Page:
ClearWay MinnesotaSM, an independent nonprofit organization funded with 3 % of Minnesota’s tobacco settlement, funds and administers QUITPLAN® Services (Minnesota’s free quitline). ClearWay Minnesota observed declines in use of its telephone counseling and online cessation programs over time, despite consistent promotion of these services. In March 2014, ClearWay Minnesota implemented a significant redesign of QUITPLAN® Services, with a goal of engaging more Minnesota tobacco users in the quitting process by offering more service options. Reviews of the literature, key informant interviews with experts in tobacco cessation, and formative research with smokers informed the program design [17]. The choices include the quitline (telephone counseling and NRT for uninsured and underinsured adult Minnesotans), as well as a set of treatment options that do not require enrollment in telephone counseling (i.e., one or more of the following: a 2 week “starter kit” of NRT, a stand-alone text messaging program, a stand-alone email program, and a printed quit guide for all adult Minnesotans) (see Table 1). In addition to expanded program offerings, the registration process was changed to allow online and telephone registration for all services. A mass media campaign, “No Judgments. Just Help.”, was implemented in April 2014 to promote the new services. ClearWay Minnesota evaluated QUITPLAN Services and found significant increases in the number of people enrolling in services and robust quit outcomes [18].

Table 1 State and State Tobacco Cessation Program Summary Descriptions

Although Minnesota experienced success, it is unclear whether this approach to providing and promoting quitline services (i.e., offering service choices, ensuring tobacco users could register for all services either online or by telephone, and promoting services using the “No Judgments. Just Help.” media campaign) and its resultant positive outcomes could be replicated in other states. Oklahoma and Florida expressed interest in this approach. Both states were concerned about declining quitline call volumes and utilization, despite ongoing, robust media campaigns promoting their state quitlines. Additionally, both Oklahoma and Florida recognized the importance of improving how they used technology to better reach their state’s tobacco users. Oklahoma implemented changes to its services in 2015 and Florida in 2016. Both states also added online registration for all services and used the “No Judgments. Just Help.” campaign to promote the new services. All three states use the same quitline service provider (Optum®), which facilitated consistent implementation of these changes.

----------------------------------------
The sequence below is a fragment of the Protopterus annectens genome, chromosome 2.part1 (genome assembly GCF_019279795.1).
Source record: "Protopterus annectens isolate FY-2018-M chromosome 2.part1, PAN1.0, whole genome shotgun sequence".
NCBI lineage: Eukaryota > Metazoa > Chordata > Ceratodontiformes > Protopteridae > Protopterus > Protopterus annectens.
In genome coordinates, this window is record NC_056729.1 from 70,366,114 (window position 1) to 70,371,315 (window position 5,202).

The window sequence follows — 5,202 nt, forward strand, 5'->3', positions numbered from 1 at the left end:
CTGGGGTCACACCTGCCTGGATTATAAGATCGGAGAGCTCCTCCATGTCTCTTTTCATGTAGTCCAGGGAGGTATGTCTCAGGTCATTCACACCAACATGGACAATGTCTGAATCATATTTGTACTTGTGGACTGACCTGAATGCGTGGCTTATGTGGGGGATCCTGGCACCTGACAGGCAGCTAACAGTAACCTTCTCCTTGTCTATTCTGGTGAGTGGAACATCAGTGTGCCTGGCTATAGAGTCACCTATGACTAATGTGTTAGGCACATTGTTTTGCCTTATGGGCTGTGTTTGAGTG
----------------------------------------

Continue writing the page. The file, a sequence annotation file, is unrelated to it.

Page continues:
In this paper, we report quitline registration and evaluation data from three states: Minnesota, Oklahoma, and Florida, before and after each state made changes to their service offerings and promotional campaigns. The goal of this analysis was to understand whether the changes in enrollments and quit outcomes observed in Minnesota were also experienced in other states that differ from each other in multiple ways. Although Minnesota has previously reported some data on their experience after changing services, data examining pre-post differences in key outcomes were not analyzed or reported [18]. Moreover, pre-post comparisons from three states on metrics such as treatment reach, quit attempts, quit rates, and participant satisfaction have not been previously reported. Finally, we estimated the number of successful quitters in each state before and after changes were made to services and promotions to gauge the potential impact of these changes. These novel findings are relevant to other state tobacco control programs, quitline service providers and quitline funders seeking to improve program reach.

Methods

Design

This observational study reports findings from two analyses: (1) an analysis of quitline registration data and (2) an analysis of quitline evaluation data.

Data were collected from participants who enrolled in state quitline services operated by the states of Minnesota, Oklahoma, and Florida. Participants chose which service(s) they wished to enroll in, based on each state’s program eligibility criteria. Table 1 reports each states’ population, smoking and smokeless tobacco prevalence data, state-funded cessation programs offered to state residents, and program eligibility criteria.